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Scottish Charity Register No. SC043760

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IWIC loses funding

April 15 2011
Irish organisation latest to suffer the cuts

The Irish Welfare Information Centre (IWIC) has become the latest victim of Birmingham City Council's spending cuts. Its ‘Supporting People Project’ will cease on 31 March 2011; the contract will not be extended. The project lost its funding as a direct result of the coalition government’s Local Government Spending Review, which has seen Birmingham City Council’s Supporting People budget plummet. The project has supported vulnerable older people to live independently within their communities since 2003; it enabled them to maintain their tenancies, live in a safe environment, and access services and benefits they might otherwise have been unaware of. Its seven staff will be made redundant.

The centre operates primary care and substance misuse projects, as well as a popular social inclusion project that offers food, community social events and a drop-in advice surgery for vulnerable citizens over the age of 50. Hugh Tibbits, CEO of IWIC, said: "This is devastating news... Throughout the last seven years, the service has been recognised as excellent by our commissioners, and through no fault of IWIC it will have to come to an end". However, Mr Tibbits reassured those affected by the spending review announcement that IWIC is still capable of providing vital services: "We are only too aware that at a time of austerity, those most in need are at most risk. We are determined to do all we can to adapt to the changing climate and continue to provide accessible, appropriate and quality outcome-driven services".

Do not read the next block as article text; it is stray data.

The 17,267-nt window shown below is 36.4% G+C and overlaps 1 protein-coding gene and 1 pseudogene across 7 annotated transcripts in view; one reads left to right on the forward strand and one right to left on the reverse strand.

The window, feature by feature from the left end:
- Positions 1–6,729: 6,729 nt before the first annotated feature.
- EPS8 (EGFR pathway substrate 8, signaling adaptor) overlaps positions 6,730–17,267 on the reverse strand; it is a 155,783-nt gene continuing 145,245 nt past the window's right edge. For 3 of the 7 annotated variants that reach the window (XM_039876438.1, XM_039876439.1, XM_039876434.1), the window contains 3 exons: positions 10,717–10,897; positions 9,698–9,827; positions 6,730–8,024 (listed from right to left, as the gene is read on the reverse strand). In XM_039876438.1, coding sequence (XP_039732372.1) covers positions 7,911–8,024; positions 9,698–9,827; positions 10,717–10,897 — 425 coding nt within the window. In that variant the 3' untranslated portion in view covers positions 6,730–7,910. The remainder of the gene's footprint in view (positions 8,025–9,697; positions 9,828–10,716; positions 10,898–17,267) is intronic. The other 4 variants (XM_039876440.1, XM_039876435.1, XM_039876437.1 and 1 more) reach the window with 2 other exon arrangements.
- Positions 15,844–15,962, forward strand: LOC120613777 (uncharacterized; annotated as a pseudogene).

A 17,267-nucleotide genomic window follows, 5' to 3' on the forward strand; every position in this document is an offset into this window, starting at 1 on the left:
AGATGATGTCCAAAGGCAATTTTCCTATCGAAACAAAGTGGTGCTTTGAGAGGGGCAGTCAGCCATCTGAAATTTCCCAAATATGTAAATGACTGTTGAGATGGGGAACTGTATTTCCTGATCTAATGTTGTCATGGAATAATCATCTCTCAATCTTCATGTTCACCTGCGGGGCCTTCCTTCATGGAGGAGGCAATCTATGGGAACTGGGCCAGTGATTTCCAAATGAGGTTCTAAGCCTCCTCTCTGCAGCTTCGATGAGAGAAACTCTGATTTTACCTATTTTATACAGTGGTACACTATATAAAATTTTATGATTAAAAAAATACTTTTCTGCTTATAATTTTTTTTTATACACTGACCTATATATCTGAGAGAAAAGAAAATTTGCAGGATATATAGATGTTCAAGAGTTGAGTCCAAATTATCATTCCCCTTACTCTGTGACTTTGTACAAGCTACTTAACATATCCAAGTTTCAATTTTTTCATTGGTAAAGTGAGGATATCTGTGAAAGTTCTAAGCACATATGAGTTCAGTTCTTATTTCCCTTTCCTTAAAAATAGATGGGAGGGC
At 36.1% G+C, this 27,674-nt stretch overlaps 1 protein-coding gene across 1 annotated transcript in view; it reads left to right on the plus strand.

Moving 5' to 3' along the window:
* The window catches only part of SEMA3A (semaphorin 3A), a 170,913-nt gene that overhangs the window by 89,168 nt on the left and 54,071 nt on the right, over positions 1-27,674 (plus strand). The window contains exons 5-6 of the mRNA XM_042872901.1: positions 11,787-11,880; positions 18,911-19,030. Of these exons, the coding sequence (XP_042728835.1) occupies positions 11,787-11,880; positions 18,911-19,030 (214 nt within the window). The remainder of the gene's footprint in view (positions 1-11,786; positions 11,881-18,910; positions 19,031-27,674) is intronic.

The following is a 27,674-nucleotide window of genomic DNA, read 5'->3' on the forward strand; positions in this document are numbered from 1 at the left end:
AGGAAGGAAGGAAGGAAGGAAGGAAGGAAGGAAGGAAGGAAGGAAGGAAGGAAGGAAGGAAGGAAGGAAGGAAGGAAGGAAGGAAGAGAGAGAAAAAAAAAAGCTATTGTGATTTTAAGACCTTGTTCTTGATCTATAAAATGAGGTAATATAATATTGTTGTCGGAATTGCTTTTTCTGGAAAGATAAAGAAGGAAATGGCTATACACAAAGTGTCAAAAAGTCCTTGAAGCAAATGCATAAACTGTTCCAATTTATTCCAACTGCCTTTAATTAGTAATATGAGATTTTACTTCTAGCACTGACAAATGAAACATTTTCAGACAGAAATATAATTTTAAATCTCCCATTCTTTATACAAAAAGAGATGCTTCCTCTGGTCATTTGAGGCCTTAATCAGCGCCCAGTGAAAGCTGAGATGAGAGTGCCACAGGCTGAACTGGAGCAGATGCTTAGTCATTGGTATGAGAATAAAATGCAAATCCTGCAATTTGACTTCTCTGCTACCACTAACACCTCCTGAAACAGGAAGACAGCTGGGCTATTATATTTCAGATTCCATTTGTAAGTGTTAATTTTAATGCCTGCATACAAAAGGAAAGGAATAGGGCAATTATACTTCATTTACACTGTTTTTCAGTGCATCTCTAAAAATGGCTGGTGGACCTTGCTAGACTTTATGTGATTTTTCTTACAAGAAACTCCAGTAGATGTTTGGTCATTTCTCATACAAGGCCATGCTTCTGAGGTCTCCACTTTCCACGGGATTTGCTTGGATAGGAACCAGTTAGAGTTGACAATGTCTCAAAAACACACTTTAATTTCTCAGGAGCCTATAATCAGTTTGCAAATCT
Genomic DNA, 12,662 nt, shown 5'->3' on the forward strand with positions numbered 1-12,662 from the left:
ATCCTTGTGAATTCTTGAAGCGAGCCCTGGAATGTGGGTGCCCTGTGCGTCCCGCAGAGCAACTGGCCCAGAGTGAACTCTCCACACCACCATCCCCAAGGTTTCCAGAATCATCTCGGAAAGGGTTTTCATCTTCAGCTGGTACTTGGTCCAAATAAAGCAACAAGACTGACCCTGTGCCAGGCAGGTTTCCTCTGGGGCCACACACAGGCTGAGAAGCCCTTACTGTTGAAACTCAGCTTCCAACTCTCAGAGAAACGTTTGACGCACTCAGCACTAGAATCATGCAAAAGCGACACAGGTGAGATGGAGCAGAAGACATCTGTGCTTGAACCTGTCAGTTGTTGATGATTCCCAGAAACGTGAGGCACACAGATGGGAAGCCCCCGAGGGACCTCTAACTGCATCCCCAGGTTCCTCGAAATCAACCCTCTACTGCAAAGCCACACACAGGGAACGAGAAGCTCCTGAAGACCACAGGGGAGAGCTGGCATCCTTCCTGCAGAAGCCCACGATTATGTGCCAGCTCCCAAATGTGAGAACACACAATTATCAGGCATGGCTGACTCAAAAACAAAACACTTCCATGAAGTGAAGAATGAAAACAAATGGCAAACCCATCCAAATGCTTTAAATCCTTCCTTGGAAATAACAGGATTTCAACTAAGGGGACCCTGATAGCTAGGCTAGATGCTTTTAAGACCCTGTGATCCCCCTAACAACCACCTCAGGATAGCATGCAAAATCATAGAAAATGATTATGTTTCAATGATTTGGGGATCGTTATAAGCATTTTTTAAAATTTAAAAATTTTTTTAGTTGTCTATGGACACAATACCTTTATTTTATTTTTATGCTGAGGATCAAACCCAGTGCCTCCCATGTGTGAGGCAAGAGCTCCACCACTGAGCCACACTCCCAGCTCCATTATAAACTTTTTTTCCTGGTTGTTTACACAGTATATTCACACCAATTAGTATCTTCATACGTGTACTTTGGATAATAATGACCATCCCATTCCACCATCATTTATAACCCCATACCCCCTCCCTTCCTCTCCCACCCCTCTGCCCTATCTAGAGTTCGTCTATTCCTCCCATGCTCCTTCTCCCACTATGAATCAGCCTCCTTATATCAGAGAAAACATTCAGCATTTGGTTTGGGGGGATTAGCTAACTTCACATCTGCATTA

IWIC will continue to provide important services to the Irish and vulnerable elderly community in Birmingham, though the loss of the Supporting People Project will be a blow to the organisation and its clients. It is a frontline service that provides vital support and advice to people who have few other ways of accessing such services. So, while IWIC’s determination is admirable and encouraging, Birmingham City Council’s withdrawal of funding is a sign that frontline services are, indeed, at risk, and should serve as a warning to other organisations whose futures depend on the Local Government Spending Review.